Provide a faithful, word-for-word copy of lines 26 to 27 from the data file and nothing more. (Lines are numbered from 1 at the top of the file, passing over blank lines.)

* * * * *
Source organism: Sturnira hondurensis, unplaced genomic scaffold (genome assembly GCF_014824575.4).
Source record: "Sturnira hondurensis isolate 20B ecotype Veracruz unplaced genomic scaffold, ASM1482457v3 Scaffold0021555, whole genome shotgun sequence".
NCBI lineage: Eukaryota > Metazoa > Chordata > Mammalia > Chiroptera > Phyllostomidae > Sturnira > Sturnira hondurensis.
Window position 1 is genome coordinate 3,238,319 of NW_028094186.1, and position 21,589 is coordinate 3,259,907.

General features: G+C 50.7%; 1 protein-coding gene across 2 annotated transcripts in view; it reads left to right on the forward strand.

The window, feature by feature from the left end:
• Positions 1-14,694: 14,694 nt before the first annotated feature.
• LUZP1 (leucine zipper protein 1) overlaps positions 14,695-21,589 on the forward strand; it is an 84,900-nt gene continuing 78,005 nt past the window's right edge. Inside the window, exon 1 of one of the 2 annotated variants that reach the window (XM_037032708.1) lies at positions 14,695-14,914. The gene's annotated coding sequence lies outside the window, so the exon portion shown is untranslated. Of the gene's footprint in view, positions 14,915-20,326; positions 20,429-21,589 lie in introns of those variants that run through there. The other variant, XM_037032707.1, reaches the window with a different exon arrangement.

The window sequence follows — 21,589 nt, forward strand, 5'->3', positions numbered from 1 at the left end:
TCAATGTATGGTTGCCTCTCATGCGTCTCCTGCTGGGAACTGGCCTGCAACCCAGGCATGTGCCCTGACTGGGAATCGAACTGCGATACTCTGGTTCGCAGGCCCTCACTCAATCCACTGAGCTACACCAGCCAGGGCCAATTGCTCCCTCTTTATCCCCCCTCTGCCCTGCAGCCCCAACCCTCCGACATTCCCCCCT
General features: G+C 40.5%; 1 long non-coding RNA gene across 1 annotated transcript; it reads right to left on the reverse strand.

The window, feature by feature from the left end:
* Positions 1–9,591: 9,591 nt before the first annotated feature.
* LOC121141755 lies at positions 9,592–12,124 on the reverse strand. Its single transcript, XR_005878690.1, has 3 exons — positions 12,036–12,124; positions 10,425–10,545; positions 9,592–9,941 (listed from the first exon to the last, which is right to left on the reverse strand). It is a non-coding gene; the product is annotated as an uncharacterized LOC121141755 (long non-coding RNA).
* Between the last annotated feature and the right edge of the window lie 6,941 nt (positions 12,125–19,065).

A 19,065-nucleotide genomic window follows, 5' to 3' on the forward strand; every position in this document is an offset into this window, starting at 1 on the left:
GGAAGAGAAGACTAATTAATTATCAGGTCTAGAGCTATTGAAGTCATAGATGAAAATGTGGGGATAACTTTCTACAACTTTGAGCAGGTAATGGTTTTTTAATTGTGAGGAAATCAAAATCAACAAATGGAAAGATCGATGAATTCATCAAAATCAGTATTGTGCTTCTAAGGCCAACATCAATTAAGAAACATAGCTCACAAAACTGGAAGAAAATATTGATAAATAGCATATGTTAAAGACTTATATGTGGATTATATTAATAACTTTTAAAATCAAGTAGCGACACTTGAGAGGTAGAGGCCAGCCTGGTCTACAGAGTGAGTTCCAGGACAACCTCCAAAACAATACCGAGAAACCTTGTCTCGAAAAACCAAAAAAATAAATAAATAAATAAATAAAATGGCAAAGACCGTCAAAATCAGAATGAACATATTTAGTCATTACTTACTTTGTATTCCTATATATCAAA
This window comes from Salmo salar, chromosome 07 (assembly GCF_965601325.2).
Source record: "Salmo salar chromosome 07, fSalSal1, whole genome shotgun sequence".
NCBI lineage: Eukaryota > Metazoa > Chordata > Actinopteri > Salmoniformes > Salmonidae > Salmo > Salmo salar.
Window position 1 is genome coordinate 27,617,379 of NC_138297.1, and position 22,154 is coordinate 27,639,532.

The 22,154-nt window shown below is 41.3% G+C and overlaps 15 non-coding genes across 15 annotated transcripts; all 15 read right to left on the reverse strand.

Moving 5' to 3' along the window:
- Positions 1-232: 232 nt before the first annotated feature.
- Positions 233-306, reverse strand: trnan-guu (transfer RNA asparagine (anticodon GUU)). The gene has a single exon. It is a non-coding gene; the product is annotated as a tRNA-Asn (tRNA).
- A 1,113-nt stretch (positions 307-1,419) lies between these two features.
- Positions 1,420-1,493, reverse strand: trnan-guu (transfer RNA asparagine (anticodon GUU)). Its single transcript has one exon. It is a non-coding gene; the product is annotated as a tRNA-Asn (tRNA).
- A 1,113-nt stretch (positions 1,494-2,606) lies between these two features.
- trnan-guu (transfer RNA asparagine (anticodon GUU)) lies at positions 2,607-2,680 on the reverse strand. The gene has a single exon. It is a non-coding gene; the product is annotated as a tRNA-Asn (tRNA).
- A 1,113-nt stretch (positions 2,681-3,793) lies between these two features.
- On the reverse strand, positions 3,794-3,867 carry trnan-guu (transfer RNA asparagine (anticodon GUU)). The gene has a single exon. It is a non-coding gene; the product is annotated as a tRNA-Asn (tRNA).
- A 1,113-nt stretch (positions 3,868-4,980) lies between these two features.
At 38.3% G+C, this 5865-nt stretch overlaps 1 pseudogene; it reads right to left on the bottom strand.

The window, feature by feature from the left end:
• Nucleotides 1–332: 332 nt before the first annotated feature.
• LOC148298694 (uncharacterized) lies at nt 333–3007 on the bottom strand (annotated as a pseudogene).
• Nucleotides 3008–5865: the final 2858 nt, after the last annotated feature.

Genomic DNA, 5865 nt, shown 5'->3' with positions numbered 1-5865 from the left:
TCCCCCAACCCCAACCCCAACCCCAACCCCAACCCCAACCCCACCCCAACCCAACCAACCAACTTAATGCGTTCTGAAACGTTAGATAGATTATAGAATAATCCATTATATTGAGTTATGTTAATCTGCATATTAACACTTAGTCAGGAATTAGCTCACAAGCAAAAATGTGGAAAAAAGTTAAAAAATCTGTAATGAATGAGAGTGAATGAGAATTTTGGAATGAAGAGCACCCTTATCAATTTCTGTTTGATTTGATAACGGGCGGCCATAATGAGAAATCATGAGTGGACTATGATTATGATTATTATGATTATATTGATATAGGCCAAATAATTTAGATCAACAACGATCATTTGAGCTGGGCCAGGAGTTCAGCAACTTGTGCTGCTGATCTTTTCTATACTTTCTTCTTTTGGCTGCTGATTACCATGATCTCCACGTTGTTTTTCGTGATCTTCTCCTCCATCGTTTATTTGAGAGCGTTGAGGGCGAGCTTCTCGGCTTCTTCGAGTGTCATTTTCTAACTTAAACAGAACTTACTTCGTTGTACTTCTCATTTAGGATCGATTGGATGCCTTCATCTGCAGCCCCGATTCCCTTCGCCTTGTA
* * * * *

- A 1,113-nt stretch (positions 307-1,419) lies between these two features.
- Positions 1,420-1,493, reverse strand: trnan-guu (transfer RNA asparagine (anticodon GUU)). Its single transcript has one exon. It is a non-coding gene; the product is annotated as a tRNA-Asn (tRNA).